When a Delayed Diagnosis Causes Birth Injuries

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Birth injuries caused by delayed diagnosis are in many instances a consequence of medical negligence. Some maternal and infant conditions can significantly hurt the long-term health of the baby and the mother. Obstetricians and other medical practitioners, therefore, are legally bound to carefully examine mothers-to-be and their unborn babies to detect and address any condition or complication that is likely to affect the patients. A delayed diagnosis will lead to delayed treatment, which can be dangerous to both the mother and the unborn baby.

Maternal Conditions that Can Impact the Unborn Child’s Health

Certain maternal conditions expose unborn babies to serious health risks. Failure to recognize symptoms, perform appropriate tests, or offer a correct and timely diagnosis of these maternal conditions could lead to a range of serious, life-threatening birth injuries. These injuries include cerebral palsy, traumatic brain injury, brachial plexus, and perinatal hypoxia.

Urinary tract infections (UTIs), preeclampsia, diabetes, anemia, prolonged labor, and hypertension are examples of maternal conditions that can inflict a birth injury to an unborn child. These conditions can, however, be promptly diagnosed and addressed to protect both the mother and the unborn child from any harm.

Infant Conditions that can Impact the Unborn Child’s Health

Some infant conditions may endanger the life of an unborn child. They include:

  • Overweight infants: Heavier infants tend to experience a challenging birthing process, which makes them more prone to birth injuries.
  • Premature births: Premature infants are more likely to suffer birth injuries due to their insufficiently developed muscles, bones, and nervous system.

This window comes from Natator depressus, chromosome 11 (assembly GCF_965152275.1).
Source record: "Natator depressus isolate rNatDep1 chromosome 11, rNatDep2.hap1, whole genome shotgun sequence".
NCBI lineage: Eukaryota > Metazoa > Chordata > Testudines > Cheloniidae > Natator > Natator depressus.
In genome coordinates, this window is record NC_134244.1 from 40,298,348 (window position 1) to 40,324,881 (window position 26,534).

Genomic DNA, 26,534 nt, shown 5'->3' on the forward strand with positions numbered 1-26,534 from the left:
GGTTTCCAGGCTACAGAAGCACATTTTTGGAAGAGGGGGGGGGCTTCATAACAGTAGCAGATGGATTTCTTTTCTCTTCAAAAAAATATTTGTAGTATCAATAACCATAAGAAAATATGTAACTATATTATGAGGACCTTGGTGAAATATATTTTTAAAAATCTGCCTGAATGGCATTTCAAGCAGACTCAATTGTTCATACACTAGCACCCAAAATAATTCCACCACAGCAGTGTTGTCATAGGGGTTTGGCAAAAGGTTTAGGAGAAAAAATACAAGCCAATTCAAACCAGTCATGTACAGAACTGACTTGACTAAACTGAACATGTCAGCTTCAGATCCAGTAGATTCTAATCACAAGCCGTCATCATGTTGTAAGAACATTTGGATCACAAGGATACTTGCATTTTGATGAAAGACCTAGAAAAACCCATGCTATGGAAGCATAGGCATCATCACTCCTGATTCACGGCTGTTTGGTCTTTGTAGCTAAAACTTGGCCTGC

• Unusual fetal position and presentation: Infants that present themselves in head-up, buttocks-first during the birthing process are susceptible to birth injuries.
  • Fetal distress: Fetal distress refers to signs or symptoms manifesting before or during delivery that show that the unborn child is unwell. Fetal distress is often a sign that the unborn child isn’t getting sufficient oxygen.
  • Fetal heart defects: These heart defects can be either structural or functional. Structural heart defects include heart valve blockage, while functional defects include abnormal heart rhythm.

The failure of medical practitioners to diagnose and quickly address problems like the size, weight, presentation, position, and overall well-being of an unborn child may amount to medical negligence. Abnormal fetal size, presentation, and position as well as fetal distress can cause many different complications.

Determining Liability for Birth Injuries

Determining who is liable for a birth injury is always a difficult task for most parents. If parents, however, suspect that a delayed diagnosis may have contributed to the injury, they should work closely with an injury attorney. The attorney can investigate the injury and look at medical records to establish if there is enough proof to demonstrate that an injury was due to medical malpractice.

If a medical practitioner fails to follow the set standard of care and injures the child or the mother, the medical practitioner should be held responsible for all resultant damages. In such a case, the affected family may pursue compensation for both tangible and intangible damages. The tangible damages are future medical costs, lost paycheck, and loss of earning capability, while intangible damages include emotional trauma, loss of enjoyment of life, and pain and suffering.